In our daily work as we deal with bicycle safety, technology and user manuals we come across lots of safety risks. The most frequent ones are published in articles of the leading German special-interest magazines TOUR – Europas Rennrad-Magazin Nr. 1, BIKE – Das Mountainbike Magazin Europas Nr. 1 and E-Bike – Das Pedelec-Magazin to make this information important for the sector accessible to a wider public.
For many years now the Eurobike Show Daily accompanying the annual international Eurobike Show has given us the opportunity to publish our perspective on major developments in the cycle industry in full-page articles.
We also speak regularly in independent lectures about all topics relating to bicycle technology and bicycle market. In addition, we are regularly cited by further special-interest magazines or trade journals as well as more and more by radio and television and in their media reports, which shows us that we are completely right with our information. The section NEWS informs you about the latest news from our specialist fields. The reports and publications of this section are listed chronologically or according to topics of interest.
Which type of cycling do you prefer? Do you rather chose a trekking, touring, mountain, cross, Dutch or city bike? With electrical assistance or without? This range makes your decision not really easier. The question to be answered before buying a bike should be: What do I want to do with the bike?, says Dirk Zedler who together with his team writes about 850 expert reports and 1000 test reports per year for the entire sector. Those who fancy cycling along the riverside rather do not need an e-bike. Those, however, who need it for commuting without producing too much sweat should think about it. As soon as you face a couple of altitude metres, it is worth thinking about a pedelec, states Zedler. A trekking bike with or without electric assistance for all round use is always a good choice. It provides so many gears and you can also take a forest trail. The following tips are mainly meant for buying a trekking bike.
When it comes to gears Zedler recommends chains instead of hubs. Derailleur gears with their mostly 27 or 30 speeds and their fine gear ratio offer a wider range. There you always find the right gear when climbing or downhilling. This is something, multi-speed hubs cannot provide. Multi-speed hubs are for people who never change their cycle routine. Any surprises like nasty climbs are difficult to deal with. In Ludwigsburg already, it is difficult to climb Asperger Strasse or from river Neckar into the city with a multi-speed hub. On the other hand, in Frankfurt or Berlin cycling with a multi-speed hub can be quite an advantage due to the back-pedal brake and the little maintenance required.
The brake should be a hydraulic brake either as rim or disc brake. The latter has a better brake response, is more reliable in moist weather conditions, stays clear in muddy conditions and requires less manual force.
When it comes to suspension for Zedler it is the tyre which is the most important component. The more volume and the wider, the better the suspension, the comfort and the puncture resistance. At speeds of more than 25 kmh wider tyres had, however, aerodynamic disadvantages. Many manufacturers fit their bicycles with suspension forks which, according to Zedler, had only an alibi function. Particularly the less expensive models would require much maintenance. In Zedler’s opinion, most of the suspended seatposts did not make sense either: It sounds good, but a noticeable effect is only given at the moment when you sit on the saddle.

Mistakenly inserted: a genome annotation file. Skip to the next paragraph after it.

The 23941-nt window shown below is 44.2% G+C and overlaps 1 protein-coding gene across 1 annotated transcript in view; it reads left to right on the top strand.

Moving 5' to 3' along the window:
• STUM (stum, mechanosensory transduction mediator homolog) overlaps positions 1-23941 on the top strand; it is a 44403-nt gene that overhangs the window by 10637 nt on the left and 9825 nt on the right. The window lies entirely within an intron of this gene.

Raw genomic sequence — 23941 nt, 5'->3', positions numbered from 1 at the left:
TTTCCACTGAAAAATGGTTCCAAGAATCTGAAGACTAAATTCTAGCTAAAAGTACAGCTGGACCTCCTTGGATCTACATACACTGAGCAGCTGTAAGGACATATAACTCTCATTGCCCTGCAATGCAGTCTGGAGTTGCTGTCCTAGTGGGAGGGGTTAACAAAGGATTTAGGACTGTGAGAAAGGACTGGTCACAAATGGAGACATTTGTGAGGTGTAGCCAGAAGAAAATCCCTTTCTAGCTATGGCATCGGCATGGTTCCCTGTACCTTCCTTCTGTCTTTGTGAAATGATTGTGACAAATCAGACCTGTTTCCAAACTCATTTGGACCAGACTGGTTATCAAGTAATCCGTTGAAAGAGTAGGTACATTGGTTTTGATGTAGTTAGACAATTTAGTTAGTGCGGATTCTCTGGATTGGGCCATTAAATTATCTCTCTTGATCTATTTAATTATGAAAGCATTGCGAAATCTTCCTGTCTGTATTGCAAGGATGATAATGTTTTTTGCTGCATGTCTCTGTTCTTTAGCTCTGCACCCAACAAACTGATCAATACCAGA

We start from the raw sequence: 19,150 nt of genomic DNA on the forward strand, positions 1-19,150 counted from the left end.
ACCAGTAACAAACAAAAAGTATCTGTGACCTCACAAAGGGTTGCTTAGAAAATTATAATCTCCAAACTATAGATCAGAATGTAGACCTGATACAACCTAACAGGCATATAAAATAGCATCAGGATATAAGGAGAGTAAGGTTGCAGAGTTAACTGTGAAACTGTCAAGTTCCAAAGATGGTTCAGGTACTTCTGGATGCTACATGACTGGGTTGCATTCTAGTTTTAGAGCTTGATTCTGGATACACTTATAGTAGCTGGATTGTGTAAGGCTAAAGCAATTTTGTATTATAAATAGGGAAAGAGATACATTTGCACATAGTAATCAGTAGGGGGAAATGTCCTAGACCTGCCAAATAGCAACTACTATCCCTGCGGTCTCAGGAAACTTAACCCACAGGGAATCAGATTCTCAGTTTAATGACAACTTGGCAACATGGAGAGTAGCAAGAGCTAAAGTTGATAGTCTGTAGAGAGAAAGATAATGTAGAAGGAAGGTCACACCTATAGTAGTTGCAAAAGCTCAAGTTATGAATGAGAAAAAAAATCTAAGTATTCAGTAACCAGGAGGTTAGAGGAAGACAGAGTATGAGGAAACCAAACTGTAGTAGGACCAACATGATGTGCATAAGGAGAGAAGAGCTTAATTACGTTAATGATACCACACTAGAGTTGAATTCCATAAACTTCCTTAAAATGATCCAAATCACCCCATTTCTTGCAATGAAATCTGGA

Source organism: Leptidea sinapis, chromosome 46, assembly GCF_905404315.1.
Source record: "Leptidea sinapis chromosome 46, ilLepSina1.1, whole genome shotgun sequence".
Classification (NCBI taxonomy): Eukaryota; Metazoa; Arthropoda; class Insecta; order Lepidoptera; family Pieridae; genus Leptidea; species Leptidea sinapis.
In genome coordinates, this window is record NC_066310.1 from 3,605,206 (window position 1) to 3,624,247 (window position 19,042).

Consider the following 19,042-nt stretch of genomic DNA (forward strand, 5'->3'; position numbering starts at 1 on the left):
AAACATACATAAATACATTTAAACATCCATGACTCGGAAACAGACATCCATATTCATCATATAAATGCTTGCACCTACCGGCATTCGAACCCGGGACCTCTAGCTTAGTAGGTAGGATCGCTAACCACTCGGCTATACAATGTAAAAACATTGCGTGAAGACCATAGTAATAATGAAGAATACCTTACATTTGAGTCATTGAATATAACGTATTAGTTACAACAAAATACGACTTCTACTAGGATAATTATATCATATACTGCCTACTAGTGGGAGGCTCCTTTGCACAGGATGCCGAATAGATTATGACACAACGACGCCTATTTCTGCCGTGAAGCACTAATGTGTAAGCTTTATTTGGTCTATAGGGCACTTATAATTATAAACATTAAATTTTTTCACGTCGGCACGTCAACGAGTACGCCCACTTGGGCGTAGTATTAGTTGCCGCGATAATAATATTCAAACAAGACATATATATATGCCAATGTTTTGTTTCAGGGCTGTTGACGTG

More comfort is provided by suspended saddles themselves. As the individual ergonomic needs are of major importance, the only thing you can do is to test them. If I don’t sit comfortably, I don’t want to ride. For Zedler, the possibility to test different saddles would be a selection criterion for the right bicycle dealer.
Lighting is a must and should be firmly mounted. Battery-operated lights were always empty when you need them, as everyone knows, states Zedler. LED lighting is a standard today, it should have a lux value of 30 at least. A lux value of 40 is recommended when you ride a lot cross-country and in the dark. Another plus is stand light which remains switched on when you stop. Riding with lights on during the day offers more safety, too. Today’s dynamos are mostly built into the front wheel hub which is an advantage for the cyclist. Formerly used sidewall dynamos used to be an annoyance because they failed as soon as it started to rain or simply produced unbearable loud noises.
When it comes to buying an e-bike Zedler points out that technology has developed at a rapid pace during the past years. Buying a 2016 model is still ok for the expert. He advises however against buying e-bikes built in 2013 or earlier. He sees worlds apart between riding behaviour and performance. Systems with sophisticated sensors would recognize the rider’s wish much better and would start off with the first foot on the pedal. The motor doesn’t propel further, if you stop pedalling, thus reducing accidents.
The rechargeable battery should be a high-value one of an experienced, serious manufacturer. "The cheap ones have reached the end of their power storage life after three to four years." You should know, however, that batteries in general have a service life of no more than six to seven years, regardless of whether they are used or not. “Neither sensors, nor electronics can be seen from outside, they have however their price.” A good quality e-bike starts at about 2,000 Euros.
And Zedler has another last tip: The bicycle should be ready to use directly upon purchase. "Saving the costs for mudguards, luggage carriers, locks or the lighting system are the wrong way."
Author: Michael Müller
Photo: Holm Wolschendorf
Nuernberger Zeitung, 2020/06/03
Frankfurter Rundschau.de, 2020/06/01
May 19, 2020